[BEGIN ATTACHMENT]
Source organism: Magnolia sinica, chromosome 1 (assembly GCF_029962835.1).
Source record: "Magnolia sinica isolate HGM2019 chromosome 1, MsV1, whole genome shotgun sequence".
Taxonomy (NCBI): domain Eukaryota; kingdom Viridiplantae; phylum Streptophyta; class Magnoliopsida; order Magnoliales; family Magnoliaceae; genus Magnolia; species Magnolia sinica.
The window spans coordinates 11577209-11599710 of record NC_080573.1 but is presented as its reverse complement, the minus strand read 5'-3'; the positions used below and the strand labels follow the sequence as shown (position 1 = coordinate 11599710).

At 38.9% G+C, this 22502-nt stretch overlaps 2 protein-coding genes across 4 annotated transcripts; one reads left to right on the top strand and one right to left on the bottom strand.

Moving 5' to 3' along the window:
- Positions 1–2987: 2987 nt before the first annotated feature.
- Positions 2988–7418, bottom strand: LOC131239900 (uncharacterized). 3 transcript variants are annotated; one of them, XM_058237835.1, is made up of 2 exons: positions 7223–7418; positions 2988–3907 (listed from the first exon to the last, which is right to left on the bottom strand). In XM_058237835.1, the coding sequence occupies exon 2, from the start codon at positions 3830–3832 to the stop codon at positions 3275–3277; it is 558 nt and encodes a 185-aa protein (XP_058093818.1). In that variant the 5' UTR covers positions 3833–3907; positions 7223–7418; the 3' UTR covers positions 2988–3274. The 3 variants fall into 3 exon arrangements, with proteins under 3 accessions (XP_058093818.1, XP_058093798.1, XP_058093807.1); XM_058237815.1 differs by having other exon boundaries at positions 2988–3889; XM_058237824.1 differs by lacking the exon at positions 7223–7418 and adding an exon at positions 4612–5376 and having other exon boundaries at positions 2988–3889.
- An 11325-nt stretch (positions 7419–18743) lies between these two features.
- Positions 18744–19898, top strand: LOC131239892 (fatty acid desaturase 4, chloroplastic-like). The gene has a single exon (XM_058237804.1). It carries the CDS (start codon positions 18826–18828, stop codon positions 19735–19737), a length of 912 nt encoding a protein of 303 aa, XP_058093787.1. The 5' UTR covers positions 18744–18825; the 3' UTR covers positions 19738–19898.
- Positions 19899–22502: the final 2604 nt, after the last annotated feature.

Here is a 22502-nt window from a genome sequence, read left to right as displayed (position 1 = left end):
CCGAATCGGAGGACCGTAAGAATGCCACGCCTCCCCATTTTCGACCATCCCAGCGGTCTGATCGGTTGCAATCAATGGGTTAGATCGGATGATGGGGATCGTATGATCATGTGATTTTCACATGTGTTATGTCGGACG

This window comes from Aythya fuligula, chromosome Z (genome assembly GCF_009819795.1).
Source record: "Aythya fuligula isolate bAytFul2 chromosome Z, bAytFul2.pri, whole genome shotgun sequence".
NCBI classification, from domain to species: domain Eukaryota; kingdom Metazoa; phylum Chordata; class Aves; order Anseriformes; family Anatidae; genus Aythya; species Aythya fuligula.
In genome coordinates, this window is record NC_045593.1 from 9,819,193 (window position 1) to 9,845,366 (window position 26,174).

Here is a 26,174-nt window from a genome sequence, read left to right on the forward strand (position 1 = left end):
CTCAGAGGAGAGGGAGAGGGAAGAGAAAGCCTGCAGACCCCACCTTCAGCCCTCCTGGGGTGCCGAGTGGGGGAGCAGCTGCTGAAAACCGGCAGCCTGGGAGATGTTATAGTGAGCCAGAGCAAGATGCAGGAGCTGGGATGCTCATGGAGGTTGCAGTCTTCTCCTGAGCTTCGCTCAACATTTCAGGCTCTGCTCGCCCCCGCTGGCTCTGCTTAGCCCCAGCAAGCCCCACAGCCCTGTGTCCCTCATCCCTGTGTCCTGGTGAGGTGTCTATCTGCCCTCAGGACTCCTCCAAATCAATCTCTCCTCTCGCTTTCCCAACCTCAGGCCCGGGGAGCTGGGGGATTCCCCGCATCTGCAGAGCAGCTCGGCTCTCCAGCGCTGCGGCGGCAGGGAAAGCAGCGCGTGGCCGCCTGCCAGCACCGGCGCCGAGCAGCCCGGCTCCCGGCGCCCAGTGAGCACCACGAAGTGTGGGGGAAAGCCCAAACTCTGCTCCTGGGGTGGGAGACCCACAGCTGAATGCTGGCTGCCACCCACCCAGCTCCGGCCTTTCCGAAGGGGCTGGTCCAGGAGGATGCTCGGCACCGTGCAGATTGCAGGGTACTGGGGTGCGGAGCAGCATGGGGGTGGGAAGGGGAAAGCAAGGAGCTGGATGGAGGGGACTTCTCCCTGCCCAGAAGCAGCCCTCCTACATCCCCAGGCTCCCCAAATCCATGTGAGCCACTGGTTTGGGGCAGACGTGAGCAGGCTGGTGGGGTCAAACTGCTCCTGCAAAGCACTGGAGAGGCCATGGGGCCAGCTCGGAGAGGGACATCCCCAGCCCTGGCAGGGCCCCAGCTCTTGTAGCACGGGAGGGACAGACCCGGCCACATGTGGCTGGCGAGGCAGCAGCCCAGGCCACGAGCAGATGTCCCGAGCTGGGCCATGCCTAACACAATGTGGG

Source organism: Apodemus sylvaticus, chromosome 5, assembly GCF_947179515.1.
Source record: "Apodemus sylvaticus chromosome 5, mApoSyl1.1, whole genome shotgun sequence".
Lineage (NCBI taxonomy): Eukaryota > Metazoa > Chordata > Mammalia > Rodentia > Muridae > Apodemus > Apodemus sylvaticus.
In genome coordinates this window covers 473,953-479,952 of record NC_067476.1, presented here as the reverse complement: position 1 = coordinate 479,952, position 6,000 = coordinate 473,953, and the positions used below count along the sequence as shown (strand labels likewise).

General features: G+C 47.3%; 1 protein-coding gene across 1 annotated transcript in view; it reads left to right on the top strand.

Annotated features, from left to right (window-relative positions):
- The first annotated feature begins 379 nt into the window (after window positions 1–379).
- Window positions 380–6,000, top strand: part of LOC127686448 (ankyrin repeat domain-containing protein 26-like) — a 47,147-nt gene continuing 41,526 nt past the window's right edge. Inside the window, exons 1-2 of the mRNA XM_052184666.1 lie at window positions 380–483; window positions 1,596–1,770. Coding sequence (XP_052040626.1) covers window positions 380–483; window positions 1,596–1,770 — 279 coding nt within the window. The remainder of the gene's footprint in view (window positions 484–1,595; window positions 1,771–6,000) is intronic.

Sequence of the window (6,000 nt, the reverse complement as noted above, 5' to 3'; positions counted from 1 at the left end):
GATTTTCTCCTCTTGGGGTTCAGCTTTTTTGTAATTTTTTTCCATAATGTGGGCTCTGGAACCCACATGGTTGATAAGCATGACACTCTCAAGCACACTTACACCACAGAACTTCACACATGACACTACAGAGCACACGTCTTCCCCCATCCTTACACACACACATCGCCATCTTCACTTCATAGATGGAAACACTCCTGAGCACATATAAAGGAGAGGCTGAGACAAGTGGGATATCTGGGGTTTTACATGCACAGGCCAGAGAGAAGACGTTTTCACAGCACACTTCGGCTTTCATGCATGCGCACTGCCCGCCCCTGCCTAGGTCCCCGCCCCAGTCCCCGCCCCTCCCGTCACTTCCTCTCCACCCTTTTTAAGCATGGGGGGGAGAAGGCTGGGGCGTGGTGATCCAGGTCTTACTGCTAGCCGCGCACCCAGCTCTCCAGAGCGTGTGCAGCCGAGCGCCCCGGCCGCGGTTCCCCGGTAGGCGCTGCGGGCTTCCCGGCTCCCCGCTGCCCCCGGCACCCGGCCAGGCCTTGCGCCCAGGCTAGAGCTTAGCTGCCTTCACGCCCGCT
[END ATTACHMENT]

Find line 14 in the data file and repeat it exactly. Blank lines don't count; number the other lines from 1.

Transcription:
This window comes from Aythya fuligula, chromosome Z (genome assembly GCF_009819795.1).